“Matti is a real competitor and he’d been playing very well down the stretch, one goal each night against Merrimack [in the quarterfinals],” York says. “The first goal that he gave up against BU, that’s one he would have liked to have had back. It really set him on his heels for the rest of the night, although I thought he did come on strong late in the game with some saves.

“He’s reviewed the tapes, he’s watched how he played and he certainly feels that was a game he could have played better at and he’s practiced very hard this week. You can’t win without great goaltending, not at this level. We expect Matti to get back on track and play very well this weekend.”

That will likely determine just how far Boston College can go.

Ohio State University Buckeyes
Current national ranking: No. 13
How in: At-large bid
Last appearance: 1999 first round

Would the real Ohio State Buckeyes please stand up?

In early January, it looked like OSU would give Ferris State competition for the CCHA regular-season title. Sitting pretty in second place with one of the best defenses in the country, two goaltenders who could play, and a slew of goalscorers, the Buckeyes looked poised to make a run.

Then Mr. Hyde appeared, with Dr. Jekyll nowhere to be found during a span of 11 games that saw the Buckeyes go 4-6-1, hardly a contending record.

It was no secret that OSU’s potentially explosive offense had essentially imploded in February and early March, and head coach John Markell attributed the slump to a certain kind of lack of focus.

“They [the forwards] were gripping their sticks a bit hard, trying to get cute in the offensive zone. We needed to get back to basics,” Markell said.

Which is exactly what the Buckeyes did toward the end of the season, tying Michigan twice in Columbus, Oh., handily dispatching the Mavericks in the first round of the CCHA playoffs, and playing four decent periods of hockey at the CCHA Super Six in Detroit last weekend.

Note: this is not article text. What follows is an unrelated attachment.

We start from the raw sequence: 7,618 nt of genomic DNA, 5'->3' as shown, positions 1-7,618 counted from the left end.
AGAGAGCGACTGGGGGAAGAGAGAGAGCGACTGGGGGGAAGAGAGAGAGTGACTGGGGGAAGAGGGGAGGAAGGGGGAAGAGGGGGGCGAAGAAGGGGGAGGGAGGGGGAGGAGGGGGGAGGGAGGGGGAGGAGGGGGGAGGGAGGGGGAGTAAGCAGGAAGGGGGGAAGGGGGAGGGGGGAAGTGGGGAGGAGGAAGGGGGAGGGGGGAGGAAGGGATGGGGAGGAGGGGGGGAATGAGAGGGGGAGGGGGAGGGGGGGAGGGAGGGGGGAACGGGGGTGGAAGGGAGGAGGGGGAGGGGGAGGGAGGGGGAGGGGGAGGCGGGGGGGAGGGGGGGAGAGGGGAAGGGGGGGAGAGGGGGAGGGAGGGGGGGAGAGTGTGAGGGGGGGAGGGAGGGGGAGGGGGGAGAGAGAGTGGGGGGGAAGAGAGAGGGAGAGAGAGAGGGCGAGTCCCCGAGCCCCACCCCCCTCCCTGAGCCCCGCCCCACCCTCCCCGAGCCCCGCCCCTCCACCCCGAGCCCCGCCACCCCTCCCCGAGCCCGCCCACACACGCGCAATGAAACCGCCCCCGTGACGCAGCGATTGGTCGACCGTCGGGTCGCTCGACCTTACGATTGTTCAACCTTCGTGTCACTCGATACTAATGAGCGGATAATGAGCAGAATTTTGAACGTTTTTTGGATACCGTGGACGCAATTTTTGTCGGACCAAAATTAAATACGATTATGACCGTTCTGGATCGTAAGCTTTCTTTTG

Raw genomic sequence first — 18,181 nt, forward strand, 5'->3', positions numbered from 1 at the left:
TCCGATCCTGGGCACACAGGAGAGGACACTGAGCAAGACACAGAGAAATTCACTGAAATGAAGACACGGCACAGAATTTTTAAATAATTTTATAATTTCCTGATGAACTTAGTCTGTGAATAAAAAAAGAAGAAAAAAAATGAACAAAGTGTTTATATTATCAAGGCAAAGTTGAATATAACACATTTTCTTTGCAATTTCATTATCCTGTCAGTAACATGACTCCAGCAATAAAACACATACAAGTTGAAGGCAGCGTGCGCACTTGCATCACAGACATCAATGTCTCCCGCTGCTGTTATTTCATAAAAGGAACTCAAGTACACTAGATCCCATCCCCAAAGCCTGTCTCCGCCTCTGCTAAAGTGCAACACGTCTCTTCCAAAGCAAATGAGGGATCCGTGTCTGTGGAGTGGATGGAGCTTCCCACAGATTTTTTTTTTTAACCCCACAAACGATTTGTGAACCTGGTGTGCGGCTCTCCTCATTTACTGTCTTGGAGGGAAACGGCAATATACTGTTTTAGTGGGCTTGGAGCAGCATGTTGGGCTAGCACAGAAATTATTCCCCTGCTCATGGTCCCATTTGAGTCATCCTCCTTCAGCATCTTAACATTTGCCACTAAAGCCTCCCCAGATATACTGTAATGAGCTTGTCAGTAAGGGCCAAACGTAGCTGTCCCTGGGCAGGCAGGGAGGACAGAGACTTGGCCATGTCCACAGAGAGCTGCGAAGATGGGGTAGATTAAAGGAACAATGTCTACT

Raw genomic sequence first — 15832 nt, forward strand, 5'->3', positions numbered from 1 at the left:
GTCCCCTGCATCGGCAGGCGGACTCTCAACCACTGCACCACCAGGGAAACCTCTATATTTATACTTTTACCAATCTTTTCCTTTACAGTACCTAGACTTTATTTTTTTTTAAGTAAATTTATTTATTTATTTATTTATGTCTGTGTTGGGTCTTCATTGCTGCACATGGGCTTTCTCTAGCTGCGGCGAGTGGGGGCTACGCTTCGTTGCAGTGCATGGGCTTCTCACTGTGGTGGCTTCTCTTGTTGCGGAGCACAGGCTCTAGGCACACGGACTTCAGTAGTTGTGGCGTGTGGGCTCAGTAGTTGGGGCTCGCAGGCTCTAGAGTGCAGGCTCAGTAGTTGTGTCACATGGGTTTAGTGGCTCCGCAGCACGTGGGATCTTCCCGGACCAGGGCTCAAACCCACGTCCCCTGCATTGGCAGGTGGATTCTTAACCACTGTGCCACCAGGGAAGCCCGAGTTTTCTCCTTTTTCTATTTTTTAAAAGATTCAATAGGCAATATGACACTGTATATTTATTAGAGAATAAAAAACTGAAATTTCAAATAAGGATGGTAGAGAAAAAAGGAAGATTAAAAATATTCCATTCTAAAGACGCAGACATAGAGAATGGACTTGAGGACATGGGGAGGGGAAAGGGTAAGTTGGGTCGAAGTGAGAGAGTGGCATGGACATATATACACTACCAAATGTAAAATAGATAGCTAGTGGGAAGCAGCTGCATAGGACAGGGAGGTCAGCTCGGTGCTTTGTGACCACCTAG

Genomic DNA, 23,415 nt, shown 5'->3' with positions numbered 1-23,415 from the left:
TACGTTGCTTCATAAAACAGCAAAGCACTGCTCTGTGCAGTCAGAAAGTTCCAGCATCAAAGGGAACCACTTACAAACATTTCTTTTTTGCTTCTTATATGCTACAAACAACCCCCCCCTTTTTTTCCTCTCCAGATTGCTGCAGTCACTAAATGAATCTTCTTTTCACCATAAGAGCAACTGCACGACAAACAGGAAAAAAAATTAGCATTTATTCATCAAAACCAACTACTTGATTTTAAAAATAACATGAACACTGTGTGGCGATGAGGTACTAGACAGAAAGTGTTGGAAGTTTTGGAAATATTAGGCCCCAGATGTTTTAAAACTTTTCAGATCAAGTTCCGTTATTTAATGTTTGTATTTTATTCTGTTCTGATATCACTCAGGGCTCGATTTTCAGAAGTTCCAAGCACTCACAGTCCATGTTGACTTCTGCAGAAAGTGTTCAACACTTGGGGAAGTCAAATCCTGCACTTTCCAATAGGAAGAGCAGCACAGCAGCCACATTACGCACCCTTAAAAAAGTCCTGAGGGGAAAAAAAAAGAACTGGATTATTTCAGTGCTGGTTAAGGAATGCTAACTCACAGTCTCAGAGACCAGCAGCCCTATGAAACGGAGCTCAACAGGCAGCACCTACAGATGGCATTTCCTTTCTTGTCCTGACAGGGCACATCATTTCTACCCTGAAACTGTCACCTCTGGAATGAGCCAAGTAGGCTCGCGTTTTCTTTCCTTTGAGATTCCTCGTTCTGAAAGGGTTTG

See the problem here? OSU played three games at Joe Louis Arena. They were slow and quiet for their first two periods in their 3-1 win over Notre Dame in the quarterfinals, fast and physical in their 3-0 loss to Michigan in the semis, and nonexistent in their 4-1 loss to Northern Michigan in the consolation game.

That’s the story of the Buckeyes: all the ability in the world, an incredibly deep team, and an absolute lack of consistency.

Much is said about RJ Umberger, and it should be. Umberger (26-27–53) can take your breath away. The puck loves him, and he can move like the wind. He can set up a decent play, and he can fight his way through opposition, and he can dig into the corners — but he doesn’t always, and that’s an issue.

His classmates Scott May (10-25–35) and Paul Caponigri (10-22–32) can be lethal with the puck … lots of times.

The bottom line for OSU is that the top two Buckeye lines don’t always bring their “A” game, and that defines the team’s inconsistency.

The rest of the squad is hard-working, tough, and generally plays up to its potential. Senior Miguel Lafleche (10-8–18) is one of the toughest players in the league. Fellow senior Luke Pavlas (0-5–5) has earned time on the roster because of injuries to key players, and he never, ever dogs it.

Others to watch up front: freshman Rod Pelley (8-3–11) has come on toward the end of the season, and his classmate Ryan Kesler (11-20–31) has a mean streak in him as wide as the Olentangy River.

Dave Steckel (10-8–18) is quietly having an outstanding season, even though he’s playing with knee pain; Steckel is becoming one of the best defensive forwards in the CCHA. Chris Olsgard and JB Bittner are role players who can do more than maintain.

Speaking of defense, Buckeye fan favorite Pete Broccoli — who plays as though he’s six feet tall but really isn’t — should return to the blue line after suffering a shoulder injury in the game against Notre Dame. The defensive corps is solid, with the likes of Doug Andress, rookie Nate Guenin, and seniors Scott Titus and Erik Skaug.

And Mike Betz (2.28 GAA, .902 SV%) is a playoff goaltender.

If OSU’s top two lines show up in Providence, this team will give itself a good chance to advance.